“I think [among] the grievances people have that are part of their radicalisation, there are geo-political issues that go beyond their particular country context.

“I think in the Australian context, the government’s position regarding the (Syrian President Bashar Al-) Assad regime, that’s certainly a source of frustration. I know that some of my colleagues have had discussions with young Muslims in Australia who say that well, ‘if you’ve got the ability to take out Daesh, why don’t you take out the Assad regime?’ There are some issues there. And for Al Qaeda, the issue of Palestine is obviously a driver.

“I think it’s also fair to say that if we were to remove all the conflict in the world, if we were to remove all these grievances from the past, would we be living in a world free of violent extremism? I don’t think so. They are a factor but I don’t think we should over emphasise that.

“I think the number of Australian fighters were going at quite a fast rate before Australian joined the coalition and begun the air strikes in Iraq. So I think the correlation between those is not well established. But it’s difficult to generalise. In some places those factors probably are more significant.”

Armitage stressed that Australia was focusing much more on preventing radicalisation of its people rather than fighting violent extremism by law enforcement, intelligence gathering and military action.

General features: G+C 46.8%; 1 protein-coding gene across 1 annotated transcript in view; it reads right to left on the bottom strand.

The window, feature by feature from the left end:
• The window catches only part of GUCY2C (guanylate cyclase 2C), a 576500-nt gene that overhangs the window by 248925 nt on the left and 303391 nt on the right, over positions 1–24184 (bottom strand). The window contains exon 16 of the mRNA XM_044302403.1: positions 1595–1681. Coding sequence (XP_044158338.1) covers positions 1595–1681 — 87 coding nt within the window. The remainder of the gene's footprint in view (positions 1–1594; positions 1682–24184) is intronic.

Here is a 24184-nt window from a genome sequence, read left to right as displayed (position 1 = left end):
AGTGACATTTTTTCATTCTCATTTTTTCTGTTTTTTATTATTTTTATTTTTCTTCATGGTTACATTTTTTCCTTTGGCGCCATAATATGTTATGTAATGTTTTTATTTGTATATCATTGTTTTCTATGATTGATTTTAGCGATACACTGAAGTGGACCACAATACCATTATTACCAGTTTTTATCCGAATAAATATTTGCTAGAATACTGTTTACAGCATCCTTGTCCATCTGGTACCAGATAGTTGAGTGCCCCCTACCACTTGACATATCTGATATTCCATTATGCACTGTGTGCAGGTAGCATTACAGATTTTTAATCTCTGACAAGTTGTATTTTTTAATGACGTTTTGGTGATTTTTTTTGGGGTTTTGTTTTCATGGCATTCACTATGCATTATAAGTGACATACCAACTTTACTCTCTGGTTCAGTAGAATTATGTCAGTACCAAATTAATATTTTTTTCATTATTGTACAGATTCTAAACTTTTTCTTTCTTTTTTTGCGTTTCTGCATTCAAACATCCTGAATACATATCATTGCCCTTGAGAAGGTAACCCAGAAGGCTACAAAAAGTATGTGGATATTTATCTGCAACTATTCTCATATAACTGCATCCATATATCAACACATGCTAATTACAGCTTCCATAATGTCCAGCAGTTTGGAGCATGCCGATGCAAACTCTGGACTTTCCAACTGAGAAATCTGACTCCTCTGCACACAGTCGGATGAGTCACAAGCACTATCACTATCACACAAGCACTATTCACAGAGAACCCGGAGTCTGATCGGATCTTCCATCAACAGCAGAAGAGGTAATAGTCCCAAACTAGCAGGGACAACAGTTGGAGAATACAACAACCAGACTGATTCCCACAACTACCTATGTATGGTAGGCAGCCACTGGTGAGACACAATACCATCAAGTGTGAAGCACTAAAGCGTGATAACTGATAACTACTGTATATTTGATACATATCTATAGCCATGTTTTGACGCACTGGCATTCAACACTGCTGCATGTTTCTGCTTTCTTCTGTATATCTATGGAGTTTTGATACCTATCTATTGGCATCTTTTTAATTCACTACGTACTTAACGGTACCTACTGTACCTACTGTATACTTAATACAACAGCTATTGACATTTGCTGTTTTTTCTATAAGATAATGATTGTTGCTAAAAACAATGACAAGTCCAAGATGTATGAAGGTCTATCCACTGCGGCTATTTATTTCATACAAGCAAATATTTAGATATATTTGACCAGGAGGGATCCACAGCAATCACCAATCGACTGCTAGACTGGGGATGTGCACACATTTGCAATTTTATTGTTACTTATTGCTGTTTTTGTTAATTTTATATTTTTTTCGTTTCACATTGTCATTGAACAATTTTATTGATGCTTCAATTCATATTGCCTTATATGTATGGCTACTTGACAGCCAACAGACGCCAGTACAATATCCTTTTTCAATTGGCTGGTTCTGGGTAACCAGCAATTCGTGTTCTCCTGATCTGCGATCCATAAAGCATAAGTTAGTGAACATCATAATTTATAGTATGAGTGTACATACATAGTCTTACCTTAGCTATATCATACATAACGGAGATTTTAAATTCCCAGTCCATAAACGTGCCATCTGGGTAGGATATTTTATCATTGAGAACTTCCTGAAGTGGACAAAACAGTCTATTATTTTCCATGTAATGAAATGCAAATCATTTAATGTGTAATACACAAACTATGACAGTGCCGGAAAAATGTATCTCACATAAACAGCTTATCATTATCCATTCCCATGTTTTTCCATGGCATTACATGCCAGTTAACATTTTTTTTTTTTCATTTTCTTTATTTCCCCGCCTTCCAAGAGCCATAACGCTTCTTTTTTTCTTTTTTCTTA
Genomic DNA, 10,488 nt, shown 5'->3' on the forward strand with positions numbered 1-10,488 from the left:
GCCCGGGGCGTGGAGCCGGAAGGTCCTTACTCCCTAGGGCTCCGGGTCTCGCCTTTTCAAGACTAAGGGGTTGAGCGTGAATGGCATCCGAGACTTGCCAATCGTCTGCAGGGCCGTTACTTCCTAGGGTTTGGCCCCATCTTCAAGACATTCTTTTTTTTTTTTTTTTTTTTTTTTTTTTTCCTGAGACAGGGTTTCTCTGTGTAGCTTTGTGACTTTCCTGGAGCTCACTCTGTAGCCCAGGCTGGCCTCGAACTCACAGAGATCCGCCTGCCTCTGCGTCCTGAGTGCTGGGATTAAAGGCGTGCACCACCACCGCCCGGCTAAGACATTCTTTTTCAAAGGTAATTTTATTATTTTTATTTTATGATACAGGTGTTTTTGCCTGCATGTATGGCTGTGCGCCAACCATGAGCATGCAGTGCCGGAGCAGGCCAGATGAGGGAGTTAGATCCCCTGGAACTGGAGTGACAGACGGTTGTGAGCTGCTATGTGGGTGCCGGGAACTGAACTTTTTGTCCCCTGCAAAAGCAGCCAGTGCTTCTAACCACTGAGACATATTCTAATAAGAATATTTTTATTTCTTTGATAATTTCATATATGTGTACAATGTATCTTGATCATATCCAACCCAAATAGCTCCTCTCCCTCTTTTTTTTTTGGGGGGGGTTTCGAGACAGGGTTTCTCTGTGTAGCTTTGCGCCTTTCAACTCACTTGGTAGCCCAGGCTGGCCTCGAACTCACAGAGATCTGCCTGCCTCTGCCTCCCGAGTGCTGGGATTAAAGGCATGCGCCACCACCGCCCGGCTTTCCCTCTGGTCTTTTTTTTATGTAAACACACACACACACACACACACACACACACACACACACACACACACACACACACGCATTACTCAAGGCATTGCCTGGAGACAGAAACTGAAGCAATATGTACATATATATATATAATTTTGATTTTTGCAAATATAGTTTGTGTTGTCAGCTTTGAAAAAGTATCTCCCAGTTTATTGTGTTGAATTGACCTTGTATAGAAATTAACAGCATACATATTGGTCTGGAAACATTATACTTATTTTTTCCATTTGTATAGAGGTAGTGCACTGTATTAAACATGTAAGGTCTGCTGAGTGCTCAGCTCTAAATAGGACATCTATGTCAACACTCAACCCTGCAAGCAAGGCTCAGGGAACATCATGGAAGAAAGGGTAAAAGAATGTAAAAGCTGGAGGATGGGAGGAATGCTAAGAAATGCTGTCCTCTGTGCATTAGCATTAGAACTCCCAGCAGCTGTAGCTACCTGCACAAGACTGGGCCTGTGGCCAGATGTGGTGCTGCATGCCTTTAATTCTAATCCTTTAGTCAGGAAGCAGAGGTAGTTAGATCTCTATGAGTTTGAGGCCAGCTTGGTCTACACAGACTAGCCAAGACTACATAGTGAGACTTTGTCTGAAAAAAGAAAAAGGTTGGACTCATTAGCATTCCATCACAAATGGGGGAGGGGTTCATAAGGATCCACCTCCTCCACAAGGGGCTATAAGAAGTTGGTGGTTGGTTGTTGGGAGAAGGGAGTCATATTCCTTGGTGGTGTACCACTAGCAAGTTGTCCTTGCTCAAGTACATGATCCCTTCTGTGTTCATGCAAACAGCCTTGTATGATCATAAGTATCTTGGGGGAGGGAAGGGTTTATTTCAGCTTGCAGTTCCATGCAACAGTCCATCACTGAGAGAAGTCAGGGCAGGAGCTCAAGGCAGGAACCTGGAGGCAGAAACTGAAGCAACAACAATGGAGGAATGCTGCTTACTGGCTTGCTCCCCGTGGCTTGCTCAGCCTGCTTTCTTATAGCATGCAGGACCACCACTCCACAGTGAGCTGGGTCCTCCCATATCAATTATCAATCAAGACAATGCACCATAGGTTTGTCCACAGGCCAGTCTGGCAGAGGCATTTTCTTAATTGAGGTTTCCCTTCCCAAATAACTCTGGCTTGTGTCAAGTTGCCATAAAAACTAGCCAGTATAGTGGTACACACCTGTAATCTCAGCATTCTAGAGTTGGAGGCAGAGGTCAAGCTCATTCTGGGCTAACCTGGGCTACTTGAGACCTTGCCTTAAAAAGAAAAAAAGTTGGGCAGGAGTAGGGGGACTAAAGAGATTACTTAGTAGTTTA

And that was what all countries should be doing.

He noted that intense intelligence gathering and law enforcement had degraded the core capabilities and greatly reduced the threat posed by Al Qaeda and Islamiya al Jamiya in Indonesia.

But against IS, the international community also had to do much better in countering its “poisonous ideology,” he said, which was reaching deeper and wider into society to much younger people, through slick propaganda efficiently delivered by social media.

Countries had to counter this by promoting social cohesion and community resilience.

“We need to address the legitimate grievances of the marginalised and excluded. We need to contest the extremist narrative, promote alternative messages.

“And we need to draw on the strengths of our societies.

“The broader agenda beyond a security response has been given much greater prominence over the last year through the White House countering violent extremism process and now more recently with the launch of the UN Secretary General’s Action Plan for Preventing Violent Extremism.”

Armitage said violent extremism would never be eradicated, but it could be contained.

ISS terrorism expert Anneli Botha said that “relative deprivation”, rather than pure poverty, poor education and bad governance – including police brutality against certain groups – were major causes of radicalisation she had identified in her research.

She had discovered that every organisation had a unique profile and so any counter-terrorism strategy based on generalisations was bound to be ineffective.
– African News Agency (ANA)